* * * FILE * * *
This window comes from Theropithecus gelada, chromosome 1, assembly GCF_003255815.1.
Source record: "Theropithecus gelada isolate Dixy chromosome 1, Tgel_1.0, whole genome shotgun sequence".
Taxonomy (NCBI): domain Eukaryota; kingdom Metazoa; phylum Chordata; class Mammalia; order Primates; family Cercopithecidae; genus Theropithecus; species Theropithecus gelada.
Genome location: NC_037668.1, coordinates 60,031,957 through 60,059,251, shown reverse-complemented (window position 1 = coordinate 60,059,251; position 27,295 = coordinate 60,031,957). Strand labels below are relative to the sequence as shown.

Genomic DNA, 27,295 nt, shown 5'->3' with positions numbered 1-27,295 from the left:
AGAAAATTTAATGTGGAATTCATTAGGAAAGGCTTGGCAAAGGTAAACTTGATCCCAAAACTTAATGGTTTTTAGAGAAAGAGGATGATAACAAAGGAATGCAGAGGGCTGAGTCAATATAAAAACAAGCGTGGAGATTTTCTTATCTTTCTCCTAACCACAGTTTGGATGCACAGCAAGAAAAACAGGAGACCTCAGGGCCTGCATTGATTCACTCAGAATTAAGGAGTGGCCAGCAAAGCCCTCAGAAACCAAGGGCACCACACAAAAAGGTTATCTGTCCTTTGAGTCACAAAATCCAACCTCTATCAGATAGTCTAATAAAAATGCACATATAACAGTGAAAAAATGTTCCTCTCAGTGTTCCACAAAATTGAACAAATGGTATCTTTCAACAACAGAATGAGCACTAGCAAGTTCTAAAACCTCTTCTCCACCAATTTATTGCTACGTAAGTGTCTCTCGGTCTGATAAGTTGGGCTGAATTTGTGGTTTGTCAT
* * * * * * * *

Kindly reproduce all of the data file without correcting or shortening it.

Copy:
This window comes from Theropithecus gelada, chromosome 1, assembly GCF_003255815.1.
Source record: "Theropithecus gelada isolate Dixy chromosome 1, Tgel_1.0, whole genome shotgun sequence".
Taxonomy (NCBI): domain Eukaryota; kingdom Metazoa; phylum Chordata; class Mammalia; order Primates; family Cercopithecidae; genus Theropithecus; species Theropithecus gelada.
Genome location: NC_037668.1, coordinates 60,031,957 through 60,059,251, shown reverse-complemented (window position 1 = coordinate 60,059,251; position 27,295 = coordinate 60,031,957). Strand labels below are relative to the sequence as shown.

Genomic DNA, 27,295 nt, shown 5'->3' with positions numbered 1-27,295 from the left:
AGAAAATTTAATGTGGAATTCATTAGGAAAGGCTTGGCAAAGGTAAACTTGATCCCAAAACTTAATGGTTTTTAGAGAAAGAGGATGATAACAAAGGAATGCAGAGGGCTGAGTCAATATAAAAACAAGCGTGGAGATTTTCTTATCTTTCTCCTAACCACAGTTTGGATGCACAGCAAGAAAAACAGGAGACCTCAGGGCCTGCATTGATTCACTCAGAATTAAGGAGTGGCCAGCAAAGCCCTCAGAAACCAAGGGCACCACACAAAAAGGTTATCTGTCCTTTGAGTCACAAAATCCAACCTCTATCAGATAGTCTAATAAAAATGCACATATAACAGTGAAAAAATGTTCCTCTCAGTGTTCCACAAAATTGAACAAATGGTATCTTTCAACAACAGAATGAGCACTAGCAAGTTCTAAAACCTCTTCTCCACCAATTTATTGCTACGTAAGTGTCTCTCGGTCTGATAAGTTGGGCTGAATTTGTGGTTTGTCAT